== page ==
Here’s a couple of edge computing examples to help bring the concept of edge computing to life:
With autonomous automobiles—essentially a datacenter on wheels—edge computing plays a dominant role. GE Digital partner, Intel, estimates that autonomous cars, with hundreds of on-vehicle sensors, will generate 40TB of data for every eight hours of driving. That’s a lot of data. It is unsafe, unnecessary, and impractical to send all that data to the cloud.
It’s unsafe because the sensing, thinking, and acting attributes of edge computing in this use case must be done in real-time with ultra-low latency to ensure safe operation for passengers and the public. An autonomous car sending data to the cloud for analysis and decision-making as it traverses city streets and highways would prove catastrophic. For example, consider a child chasing a ball into the street in front of an oncoming autonomous car. In this scenario, low latency is required for decision and subsequent actuation (the car needs to brake NOW!).
It’s unnecessary to send all that data to the cloud because this particular set of data has only short-term value (a particular ball, a particular child on a collision with a particular car). Speed of actuation on that data is paramount. It’s simply impractical (not to mention cost-prohibitive) to transport vast volumes of data generated from machines to the cloud.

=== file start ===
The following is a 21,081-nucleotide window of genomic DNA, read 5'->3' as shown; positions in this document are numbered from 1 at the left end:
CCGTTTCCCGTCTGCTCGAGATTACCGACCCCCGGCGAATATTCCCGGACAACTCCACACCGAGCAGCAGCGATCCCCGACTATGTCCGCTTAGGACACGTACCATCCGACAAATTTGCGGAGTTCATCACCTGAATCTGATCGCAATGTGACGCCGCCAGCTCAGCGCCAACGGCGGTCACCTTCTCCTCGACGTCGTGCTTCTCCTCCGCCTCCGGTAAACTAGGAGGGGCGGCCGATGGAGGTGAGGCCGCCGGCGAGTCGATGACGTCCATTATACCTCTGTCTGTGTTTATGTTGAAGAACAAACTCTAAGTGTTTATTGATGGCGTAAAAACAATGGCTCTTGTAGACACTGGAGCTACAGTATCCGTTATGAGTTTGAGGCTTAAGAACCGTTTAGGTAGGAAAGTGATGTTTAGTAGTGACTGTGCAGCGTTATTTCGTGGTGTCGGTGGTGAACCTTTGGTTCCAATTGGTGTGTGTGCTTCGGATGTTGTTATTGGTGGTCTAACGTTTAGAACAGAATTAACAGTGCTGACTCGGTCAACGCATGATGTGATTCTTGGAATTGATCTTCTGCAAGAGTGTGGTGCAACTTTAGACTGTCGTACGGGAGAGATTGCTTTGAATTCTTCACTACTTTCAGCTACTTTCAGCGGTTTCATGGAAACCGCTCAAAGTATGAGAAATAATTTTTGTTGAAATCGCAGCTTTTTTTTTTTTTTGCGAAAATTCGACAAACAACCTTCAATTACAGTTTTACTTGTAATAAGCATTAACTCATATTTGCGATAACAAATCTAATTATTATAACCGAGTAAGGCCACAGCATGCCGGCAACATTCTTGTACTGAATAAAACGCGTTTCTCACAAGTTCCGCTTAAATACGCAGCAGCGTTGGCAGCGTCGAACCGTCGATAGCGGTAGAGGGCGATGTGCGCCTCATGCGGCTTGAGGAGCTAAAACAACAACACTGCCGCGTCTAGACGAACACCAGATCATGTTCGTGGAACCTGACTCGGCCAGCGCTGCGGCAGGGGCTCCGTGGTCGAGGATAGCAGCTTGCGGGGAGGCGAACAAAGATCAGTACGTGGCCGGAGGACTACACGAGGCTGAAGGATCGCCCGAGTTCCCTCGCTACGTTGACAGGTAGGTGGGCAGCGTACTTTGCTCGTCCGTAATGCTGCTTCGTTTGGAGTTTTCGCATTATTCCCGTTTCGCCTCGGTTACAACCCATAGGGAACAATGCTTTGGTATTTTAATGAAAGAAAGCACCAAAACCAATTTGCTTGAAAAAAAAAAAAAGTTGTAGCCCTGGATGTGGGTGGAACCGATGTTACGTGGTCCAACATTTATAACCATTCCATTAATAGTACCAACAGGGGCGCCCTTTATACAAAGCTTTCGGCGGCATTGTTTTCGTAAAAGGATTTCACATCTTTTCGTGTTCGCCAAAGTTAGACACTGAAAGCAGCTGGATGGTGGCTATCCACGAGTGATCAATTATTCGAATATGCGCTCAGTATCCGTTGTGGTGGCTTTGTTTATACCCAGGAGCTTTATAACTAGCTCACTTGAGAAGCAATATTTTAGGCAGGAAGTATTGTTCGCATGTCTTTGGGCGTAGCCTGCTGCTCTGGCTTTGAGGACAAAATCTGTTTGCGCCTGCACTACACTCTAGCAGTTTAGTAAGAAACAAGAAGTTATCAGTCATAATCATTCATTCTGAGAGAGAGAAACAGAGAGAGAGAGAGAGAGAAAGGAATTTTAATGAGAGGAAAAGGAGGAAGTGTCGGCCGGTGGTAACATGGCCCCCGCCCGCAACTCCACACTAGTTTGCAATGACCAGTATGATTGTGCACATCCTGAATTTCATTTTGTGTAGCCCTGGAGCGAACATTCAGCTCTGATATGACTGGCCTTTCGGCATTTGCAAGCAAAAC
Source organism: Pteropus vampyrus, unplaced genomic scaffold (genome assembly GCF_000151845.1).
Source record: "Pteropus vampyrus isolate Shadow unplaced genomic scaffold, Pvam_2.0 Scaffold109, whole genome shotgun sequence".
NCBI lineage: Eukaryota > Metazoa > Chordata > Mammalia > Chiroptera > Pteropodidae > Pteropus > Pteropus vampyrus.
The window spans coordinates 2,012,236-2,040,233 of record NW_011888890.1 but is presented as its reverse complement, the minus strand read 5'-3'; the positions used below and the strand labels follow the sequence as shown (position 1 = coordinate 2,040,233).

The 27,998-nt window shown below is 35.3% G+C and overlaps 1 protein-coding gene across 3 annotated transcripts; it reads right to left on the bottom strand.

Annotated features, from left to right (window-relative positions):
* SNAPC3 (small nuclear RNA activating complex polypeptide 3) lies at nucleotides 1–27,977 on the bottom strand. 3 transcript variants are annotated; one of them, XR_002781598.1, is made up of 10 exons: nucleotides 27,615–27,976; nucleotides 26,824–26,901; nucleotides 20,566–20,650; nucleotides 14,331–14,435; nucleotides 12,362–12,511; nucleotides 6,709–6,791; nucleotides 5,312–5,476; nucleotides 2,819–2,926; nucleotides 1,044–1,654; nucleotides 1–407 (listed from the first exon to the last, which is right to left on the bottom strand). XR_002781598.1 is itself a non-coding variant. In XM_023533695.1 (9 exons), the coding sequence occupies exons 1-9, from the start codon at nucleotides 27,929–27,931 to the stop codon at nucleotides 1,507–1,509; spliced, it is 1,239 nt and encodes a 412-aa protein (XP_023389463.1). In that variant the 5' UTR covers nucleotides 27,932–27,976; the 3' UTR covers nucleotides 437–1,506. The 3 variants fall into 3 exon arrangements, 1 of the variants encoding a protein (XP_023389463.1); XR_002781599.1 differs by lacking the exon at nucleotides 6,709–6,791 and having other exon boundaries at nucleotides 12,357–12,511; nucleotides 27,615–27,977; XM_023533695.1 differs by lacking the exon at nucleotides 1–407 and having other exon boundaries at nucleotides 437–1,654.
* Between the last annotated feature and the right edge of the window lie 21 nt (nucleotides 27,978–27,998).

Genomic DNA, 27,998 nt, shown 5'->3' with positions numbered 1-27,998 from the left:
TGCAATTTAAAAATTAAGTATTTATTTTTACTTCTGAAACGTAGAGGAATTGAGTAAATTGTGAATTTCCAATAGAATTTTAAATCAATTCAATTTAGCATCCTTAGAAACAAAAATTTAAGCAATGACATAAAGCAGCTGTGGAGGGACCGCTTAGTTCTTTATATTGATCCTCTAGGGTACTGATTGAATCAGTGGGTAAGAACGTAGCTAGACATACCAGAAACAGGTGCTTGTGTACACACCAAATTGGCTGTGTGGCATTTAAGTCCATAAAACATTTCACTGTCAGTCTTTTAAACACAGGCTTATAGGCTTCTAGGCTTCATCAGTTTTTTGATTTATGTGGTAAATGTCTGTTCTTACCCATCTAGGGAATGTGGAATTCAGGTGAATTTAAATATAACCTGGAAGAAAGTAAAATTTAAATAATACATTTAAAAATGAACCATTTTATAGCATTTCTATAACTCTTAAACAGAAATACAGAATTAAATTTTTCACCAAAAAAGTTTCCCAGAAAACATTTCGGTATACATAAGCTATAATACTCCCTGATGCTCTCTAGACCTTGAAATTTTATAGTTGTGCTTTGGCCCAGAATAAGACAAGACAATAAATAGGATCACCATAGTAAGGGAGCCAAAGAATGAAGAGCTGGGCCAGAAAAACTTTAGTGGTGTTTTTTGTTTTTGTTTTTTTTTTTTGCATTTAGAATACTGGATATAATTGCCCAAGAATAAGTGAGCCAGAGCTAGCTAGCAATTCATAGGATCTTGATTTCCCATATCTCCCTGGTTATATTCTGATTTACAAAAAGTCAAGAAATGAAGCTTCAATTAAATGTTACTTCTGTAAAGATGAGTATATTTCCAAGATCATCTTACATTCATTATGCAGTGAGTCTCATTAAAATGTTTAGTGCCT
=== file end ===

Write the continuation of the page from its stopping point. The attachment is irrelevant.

However, the cloud is still an important part of IIoT equation. The simple fact that the car had to respond to such an immediate and specific event might be valuable data when aggregated into a digital twin, and compared with the performance of other cars of its class.
In a scenario where a company has a fleet (think trucking company, for example), the main goal could be to ingest, aggregate, and send data from multiple operational data points (think wheels, brakes, battery, electrical) to the cloud. The cloud performs analytics to monitor the health of key operational components. A fleet manager utilizes a fleet management solution to proactively service the vehicle to maximize uptime and lower cost. The operator can track KPIs such as cost over time by part, and/or the average cost of a given truck model over time. This in turn helps maintain optimal performance at a lower cost and higher safety.